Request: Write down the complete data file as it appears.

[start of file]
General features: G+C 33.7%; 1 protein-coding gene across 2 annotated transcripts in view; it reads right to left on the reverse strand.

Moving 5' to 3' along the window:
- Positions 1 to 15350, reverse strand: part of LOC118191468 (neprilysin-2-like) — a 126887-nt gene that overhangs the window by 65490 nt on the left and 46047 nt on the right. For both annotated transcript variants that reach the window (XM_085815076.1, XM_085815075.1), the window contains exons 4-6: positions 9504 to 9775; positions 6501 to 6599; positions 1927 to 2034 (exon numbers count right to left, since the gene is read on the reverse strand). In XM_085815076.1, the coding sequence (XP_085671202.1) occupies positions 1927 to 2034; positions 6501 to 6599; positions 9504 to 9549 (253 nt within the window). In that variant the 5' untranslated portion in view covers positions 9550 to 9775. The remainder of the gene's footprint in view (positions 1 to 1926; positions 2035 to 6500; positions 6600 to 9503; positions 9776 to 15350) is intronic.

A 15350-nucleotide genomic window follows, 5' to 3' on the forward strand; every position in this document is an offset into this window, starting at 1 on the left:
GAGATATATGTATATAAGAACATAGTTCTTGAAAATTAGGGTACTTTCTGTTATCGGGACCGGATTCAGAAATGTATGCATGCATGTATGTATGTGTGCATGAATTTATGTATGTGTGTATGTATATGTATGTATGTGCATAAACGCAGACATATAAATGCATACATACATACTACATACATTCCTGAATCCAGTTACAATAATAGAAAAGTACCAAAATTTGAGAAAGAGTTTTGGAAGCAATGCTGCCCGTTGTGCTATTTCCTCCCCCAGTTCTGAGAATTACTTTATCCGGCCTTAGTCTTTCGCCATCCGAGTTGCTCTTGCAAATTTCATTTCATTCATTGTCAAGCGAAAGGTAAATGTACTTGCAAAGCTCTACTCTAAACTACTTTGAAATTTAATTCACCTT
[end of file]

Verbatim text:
General features: G+C 33.7%; 1 protein-coding gene across 2 annotated transcripts in view; it reads right to left on the reverse strand.

Moving 5' to 3' along the window:
- Positions 1 to 15350, reverse strand: part of LOC118191468 (neprilysin-2-like) — a 126887-nt gene that overhangs the window by 65490 nt on the left and 46047 nt on the right. For both annotated transcript variants that reach the window (XM_085815076.1, XM_085815075.1), the window contains exons 4-6: positions 9504 to 9775; positions 6501 to 6599; positions 1927 to 2034 (exon numbers count right to left, since the gene is read on the reverse strand). In XM_085815076.1, the coding sequence (XP_085671202.1) occupies positions 1927 to 2034; positions 6501 to 6599; positions 9504 to 9549 (253 nt within the window). In that variant the 5' untranslated portion in view covers positions 9550 to 9775. The remainder of the gene's footprint in view (positions 1 to 1926; positions 2035 to 6500; positions 6600 to 9503; positions 9776 to 15350) is intronic.

A 15350-nucleotide genomic window follows, 5' to 3' on the forward strand; every position in this document is an offset into this window, starting at 1 on the left:
GAGATATATGTATATAAGAACATAGTTCTTGAAAATTAGGGTACTTTCTGTTATCGGGACCGGATTCAGAAATGTATGCATGCATGTATGTATGTGTGCATGAATTTATGTATGTGTGTATGTATATGTATGTATGTGCATAAACGCAGACATATAAATGCATACATACATACTACATACATTCCTGAATCCAGTTACAATAATAGAAAAGTACCAAAATTTGAGAAAGAGTTTTGGAAGCAATGCTGCCCGTTGTGCTATTTCCTCCCCCAGTTCTGAGAATTACTTTATCCGGCCTTAGTCTTTCGCCATCCGAGTTGCTCTTGCAAATTTCATTTCATTCATTGTCAAGCGAAAGGTAAATGTACTTGCAAAGCTCTACTCTAAACTACTTTGAAATTTAATTCACCTT